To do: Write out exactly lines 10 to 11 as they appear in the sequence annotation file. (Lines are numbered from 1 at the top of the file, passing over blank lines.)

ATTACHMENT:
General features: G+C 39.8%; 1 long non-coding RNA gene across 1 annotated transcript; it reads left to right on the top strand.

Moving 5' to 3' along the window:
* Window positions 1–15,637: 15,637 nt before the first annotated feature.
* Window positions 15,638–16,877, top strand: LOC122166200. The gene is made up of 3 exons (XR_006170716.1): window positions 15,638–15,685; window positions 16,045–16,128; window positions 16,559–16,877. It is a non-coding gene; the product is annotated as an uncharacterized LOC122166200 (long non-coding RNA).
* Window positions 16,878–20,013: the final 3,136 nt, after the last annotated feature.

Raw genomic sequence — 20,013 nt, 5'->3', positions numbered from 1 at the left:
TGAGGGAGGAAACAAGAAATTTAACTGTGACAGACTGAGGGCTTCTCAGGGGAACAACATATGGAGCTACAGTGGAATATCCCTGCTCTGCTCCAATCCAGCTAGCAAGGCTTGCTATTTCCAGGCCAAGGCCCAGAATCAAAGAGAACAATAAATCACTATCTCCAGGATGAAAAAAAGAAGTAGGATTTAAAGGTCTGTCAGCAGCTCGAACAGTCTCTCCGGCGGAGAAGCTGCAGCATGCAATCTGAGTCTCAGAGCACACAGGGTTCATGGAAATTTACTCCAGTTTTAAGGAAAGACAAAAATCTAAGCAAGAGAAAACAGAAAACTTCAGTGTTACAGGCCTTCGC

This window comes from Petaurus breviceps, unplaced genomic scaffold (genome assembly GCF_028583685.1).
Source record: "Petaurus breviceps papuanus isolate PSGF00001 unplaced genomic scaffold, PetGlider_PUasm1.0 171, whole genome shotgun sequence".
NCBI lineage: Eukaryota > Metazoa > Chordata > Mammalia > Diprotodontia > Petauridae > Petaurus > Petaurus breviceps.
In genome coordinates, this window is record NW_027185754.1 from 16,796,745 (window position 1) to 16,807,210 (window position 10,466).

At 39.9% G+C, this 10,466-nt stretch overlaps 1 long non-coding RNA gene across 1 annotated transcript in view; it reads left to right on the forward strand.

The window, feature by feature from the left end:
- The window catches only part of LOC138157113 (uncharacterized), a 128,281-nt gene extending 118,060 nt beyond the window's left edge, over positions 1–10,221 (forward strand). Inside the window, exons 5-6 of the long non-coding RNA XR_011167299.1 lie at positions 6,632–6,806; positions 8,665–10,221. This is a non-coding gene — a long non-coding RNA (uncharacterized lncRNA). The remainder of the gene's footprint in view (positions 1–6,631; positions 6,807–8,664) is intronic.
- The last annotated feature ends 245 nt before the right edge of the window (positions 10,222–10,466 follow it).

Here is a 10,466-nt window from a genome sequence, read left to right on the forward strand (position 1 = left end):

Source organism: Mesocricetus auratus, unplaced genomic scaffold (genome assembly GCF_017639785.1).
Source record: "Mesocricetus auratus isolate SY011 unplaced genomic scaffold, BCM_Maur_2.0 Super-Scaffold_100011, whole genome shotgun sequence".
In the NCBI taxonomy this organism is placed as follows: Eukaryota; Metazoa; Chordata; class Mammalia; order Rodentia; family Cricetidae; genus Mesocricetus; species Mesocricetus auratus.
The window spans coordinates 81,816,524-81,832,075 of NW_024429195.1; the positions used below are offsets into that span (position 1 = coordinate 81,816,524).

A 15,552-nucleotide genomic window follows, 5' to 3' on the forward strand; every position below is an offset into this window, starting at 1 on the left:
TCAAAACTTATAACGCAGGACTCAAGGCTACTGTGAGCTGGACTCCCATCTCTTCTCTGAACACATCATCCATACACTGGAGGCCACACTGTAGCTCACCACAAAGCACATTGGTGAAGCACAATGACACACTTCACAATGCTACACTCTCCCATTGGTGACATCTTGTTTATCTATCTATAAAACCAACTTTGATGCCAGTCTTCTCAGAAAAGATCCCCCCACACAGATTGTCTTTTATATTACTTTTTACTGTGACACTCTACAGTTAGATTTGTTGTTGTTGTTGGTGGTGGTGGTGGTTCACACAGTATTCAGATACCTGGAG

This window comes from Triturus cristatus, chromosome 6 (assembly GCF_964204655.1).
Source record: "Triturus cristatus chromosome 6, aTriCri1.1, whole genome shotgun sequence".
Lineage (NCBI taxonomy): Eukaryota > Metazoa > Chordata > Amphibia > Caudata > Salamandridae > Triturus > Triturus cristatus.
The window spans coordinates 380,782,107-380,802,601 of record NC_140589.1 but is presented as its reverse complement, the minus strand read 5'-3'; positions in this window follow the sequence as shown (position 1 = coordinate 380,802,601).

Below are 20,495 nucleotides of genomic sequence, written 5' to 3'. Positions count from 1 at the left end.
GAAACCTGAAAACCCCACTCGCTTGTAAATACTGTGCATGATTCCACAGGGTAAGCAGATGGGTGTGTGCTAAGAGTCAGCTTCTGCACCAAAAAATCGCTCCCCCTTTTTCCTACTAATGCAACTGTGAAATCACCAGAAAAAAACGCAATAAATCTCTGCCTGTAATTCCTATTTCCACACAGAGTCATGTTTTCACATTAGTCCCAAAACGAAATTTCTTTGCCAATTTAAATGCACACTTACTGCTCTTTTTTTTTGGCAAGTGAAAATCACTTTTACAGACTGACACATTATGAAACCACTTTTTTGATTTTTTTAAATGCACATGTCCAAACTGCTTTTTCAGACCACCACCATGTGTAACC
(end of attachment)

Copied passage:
NCBI lineage: Eukaryota > Metazoa > Chordata > Mammalia > Diprotodontia > Petauridae > Petaurus > Petaurus breviceps.
In genome coordinates, this window is record NW_027185754.1 from 16,796,745 (window position 1) to 16,807,210 (window position 10,466).